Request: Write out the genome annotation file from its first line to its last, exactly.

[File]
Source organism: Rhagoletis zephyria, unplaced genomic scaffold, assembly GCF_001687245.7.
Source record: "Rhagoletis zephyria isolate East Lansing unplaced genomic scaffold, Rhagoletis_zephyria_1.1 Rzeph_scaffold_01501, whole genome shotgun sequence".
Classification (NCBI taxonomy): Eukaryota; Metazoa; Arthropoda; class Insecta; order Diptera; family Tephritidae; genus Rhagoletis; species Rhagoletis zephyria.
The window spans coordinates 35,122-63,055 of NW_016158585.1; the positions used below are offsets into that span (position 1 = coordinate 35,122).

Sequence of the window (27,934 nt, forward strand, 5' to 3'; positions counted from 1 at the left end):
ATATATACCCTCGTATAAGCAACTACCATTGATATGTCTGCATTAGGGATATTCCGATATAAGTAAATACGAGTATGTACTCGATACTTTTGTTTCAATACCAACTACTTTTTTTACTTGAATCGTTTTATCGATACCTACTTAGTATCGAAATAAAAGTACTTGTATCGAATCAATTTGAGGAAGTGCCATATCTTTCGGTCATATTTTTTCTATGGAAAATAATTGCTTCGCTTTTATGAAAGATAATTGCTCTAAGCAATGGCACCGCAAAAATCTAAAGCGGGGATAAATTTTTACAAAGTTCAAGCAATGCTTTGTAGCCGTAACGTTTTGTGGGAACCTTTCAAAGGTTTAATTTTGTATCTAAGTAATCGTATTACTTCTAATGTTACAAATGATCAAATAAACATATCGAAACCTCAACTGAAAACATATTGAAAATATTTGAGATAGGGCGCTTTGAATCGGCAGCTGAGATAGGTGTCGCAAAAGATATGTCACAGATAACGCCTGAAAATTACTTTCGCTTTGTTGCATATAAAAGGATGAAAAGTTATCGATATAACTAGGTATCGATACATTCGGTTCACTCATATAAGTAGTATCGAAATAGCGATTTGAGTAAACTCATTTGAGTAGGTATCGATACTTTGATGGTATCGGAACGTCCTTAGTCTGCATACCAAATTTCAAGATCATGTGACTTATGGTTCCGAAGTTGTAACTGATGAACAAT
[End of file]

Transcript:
Source organism: Rhagoletis zephyria, unplaced genomic scaffold, assembly GCF_001687245.7.
Source record: "Rhagoletis zephyria isolate East Lansing unplaced genomic scaffold, Rhagoletis_zephyria_1.1 Rzeph_scaffold_01501, whole genome shotgun sequence".
Classification (NCBI taxonomy): Eukaryota; Metazoa; Arthropoda; class Insecta; order Diptera; family Tephritidae; genus Rhagoletis; species Rhagoletis zephyria.
The window spans coordinates 35,122-63,055 of NW_016158585.1; the positions used below are offsets into that span (position 1 = coordinate 35,122).

Sequence of the window (27,934 nt, forward strand, 5' to 3'; positions counted from 1 at the left end):
ATATATACCCTCGTATAAGCAACTACCATTGATATGTCTGCATTAGGGATATTCCGATATAAGTAAATACGAGTATGTACTCGATACTTTTGTTTCAATACCAACTACTTTTTTTACTTGAATCGTTTTATCGATACCTACTTAGTATCGAAATAAAAGTACTTGTATCGAATCAATTTGAGGAAGTGCCATATCTTTCGGTCATATTTTTTCTATGGAAAATAATTGCTTCGCTTTTATGAAAGATAATTGCTCTAAGCAATGGCACCGCAAAAATCTAAAGCGGGGATAAATTTTTACAAAGTTCAAGCAATGCTTTGTAGCCGTAACGTTTTGTGGGAACCTTTCAAAGGTTTAATTTTGTATCTAAGTAATCGTATTACTTCTAATGTTACAAATGATCAAATAAACATATCGAAACCTCAACTGAAAACATATTGAAAATATTTGAGATAGGGCGCTTTGAATCGGCAGCTGAGATAGGTGTCGCAAAAGATATGTCACAGATAACGCCTGAAAATTACTTTCGCTTTGTTGCATATAAAAGGATGAAAAGTTATCGATATAACTAGGTATCGATACATTCGGTTCACTCATATAAGTAGTATCGAAATAGCGATTTGAGTAAACTCATTTGAGTAGGTATCGATACTTTGATGGTATCGGAACGTCCTTAGTCTGCATACCAAATTTCAAGATCATGTGACTTATGGTTCCGAAGTTGTAACTGATGAACAAT